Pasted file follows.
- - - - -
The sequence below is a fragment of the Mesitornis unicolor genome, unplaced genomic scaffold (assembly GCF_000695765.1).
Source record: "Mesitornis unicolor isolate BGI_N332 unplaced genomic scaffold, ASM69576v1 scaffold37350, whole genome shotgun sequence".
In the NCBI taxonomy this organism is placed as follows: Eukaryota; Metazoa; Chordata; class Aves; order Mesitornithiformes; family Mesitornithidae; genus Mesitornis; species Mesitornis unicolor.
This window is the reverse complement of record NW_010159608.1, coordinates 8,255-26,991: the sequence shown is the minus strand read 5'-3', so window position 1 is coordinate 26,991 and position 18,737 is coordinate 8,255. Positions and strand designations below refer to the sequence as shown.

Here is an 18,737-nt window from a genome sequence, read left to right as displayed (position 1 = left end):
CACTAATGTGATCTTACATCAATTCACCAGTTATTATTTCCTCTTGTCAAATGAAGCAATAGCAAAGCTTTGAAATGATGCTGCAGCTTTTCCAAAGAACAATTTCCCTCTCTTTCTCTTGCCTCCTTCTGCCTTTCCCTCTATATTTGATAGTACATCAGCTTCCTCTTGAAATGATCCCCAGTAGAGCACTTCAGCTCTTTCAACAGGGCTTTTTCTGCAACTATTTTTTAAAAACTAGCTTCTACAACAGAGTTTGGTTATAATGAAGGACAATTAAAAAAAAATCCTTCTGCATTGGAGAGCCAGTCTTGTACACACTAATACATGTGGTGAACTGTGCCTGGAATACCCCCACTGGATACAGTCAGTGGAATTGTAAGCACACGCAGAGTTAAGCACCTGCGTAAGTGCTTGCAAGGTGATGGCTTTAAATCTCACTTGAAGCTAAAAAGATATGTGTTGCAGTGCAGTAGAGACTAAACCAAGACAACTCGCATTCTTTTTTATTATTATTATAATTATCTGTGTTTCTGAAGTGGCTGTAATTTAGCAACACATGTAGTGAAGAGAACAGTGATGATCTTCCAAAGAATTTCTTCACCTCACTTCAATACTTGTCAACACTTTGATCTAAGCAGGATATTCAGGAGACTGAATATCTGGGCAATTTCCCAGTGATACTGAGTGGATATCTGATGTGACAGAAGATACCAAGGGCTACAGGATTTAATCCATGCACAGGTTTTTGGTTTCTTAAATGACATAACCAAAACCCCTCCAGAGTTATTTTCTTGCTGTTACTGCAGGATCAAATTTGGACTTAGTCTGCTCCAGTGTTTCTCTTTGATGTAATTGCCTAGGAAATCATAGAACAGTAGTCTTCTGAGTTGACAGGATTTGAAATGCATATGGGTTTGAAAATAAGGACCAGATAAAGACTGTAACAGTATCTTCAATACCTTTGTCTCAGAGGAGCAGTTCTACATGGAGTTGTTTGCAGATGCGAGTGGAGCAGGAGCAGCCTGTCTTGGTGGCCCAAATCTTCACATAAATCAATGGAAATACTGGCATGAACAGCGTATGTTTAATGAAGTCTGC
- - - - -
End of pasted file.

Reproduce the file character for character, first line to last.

The sequence below is a fragment of the Mesitornis unicolor genome, unplaced genomic scaffold (assembly GCF_000695765.1).
Source record: "Mesitornis unicolor isolate BGI_N332 unplaced genomic scaffold, ASM69576v1 scaffold37350, whole genome shotgun sequence".
In the NCBI taxonomy this organism is placed as follows: Eukaryota; Metazoa; Chordata; class Aves; order Mesitornithiformes; family Mesitornithidae; genus Mesitornis; species Mesitornis unicolor.
This window is the reverse complement of record NW_010159608.1, coordinates 8,255-26,991: the sequence shown is the minus strand read 5'-3', so window position 1 is coordinate 26,991 and position 18,737 is coordinate 8,255. Positions and strand designations below refer to the sequence as shown.

Here is an 18,737-nt window from a genome sequence, read left to right as displayed (position 1 = left end):
CACTAATGTGATCTTACATCAATTCACCAGTTATTATTTCCTCTTGTCAAATGAAGCAATAGCAAAGCTTTGAAATGATGCTGCAGCTTTTCCAAAGAACAATTTCCCTCTCTTTCTCTTGCCTCCTTCTGCCTTTCCCTCTATATTTGATAGTACATCAGCTTCCTCTTGAAATGATCCCCAGTAGAGCACTTCAGCTCTTTCAACAGGGCTTTTTCTGCAACTATTTTTTAAAAACTAGCTTCTACAACAGAGTTTGGTTATAATGAAGGACAATTAAAAAAAAATCCTTCTGCATTGGAGAGCCAGTCTTGTACACACTAATACATGTGGTGAACTGTGCCTGGAATACCCCCACTGGATACAGTCAGTGGAATTGTAAGCACACGCAGAGTTAAGCACCTGCGTAAGTGCTTGCAAGGTGATGGCTTTAAATCTCACTTGAAGCTAAAAAGATATGTGTTGCAGTGCAGTAGAGACTAAACCAAGACAACTCGCATTCTTTTTTATTATTATTATAATTATCTGTGTTTCTGAAGTGGCTGTAATTTAGCAACACATGTAGTGAAGAGAACAGTGATGATCTTCCAAAGAATTTCTTCACCTCACTTCAATACTTGTCAACACTTTGATCTAAGCAGGATATTCAGGAGACTGAATATCTGGGCAATTTCCCAGTGATACTGAGTGGATATCTGATGTGACAGAAGATACCAAGGGCTACAGGATTTAATCCATGCACAGGTTTTTGGTTTCTTAAATGACATAACCAAAACCCCTCCAGAGTTATTTTCTTGCTGTTACTGCAGGATCAAATTTGGACTTAGTCTGCTCCAGTGTTTCTCTTTGATGTAATTGCCTAGGAAATCATAGAACAGTAGTCTTCTGAGTTGACAGGATTTGAAATGCATATGGGTTTGAAAATAAGGACCAGATAAAGACTGTAACAGTATCTTCAATACCTTTGTCTCAGAGGAGCAGTTCTACATGGAGTTGTTTGCAGATGCGAGTGGAGCAGGAGCAGCCTGTCTTGGTGGCCCAAATCTTCACATAAATCAATGGAAATACTGGCATGAACAGCGTATGTTTAATGAAGTCTGC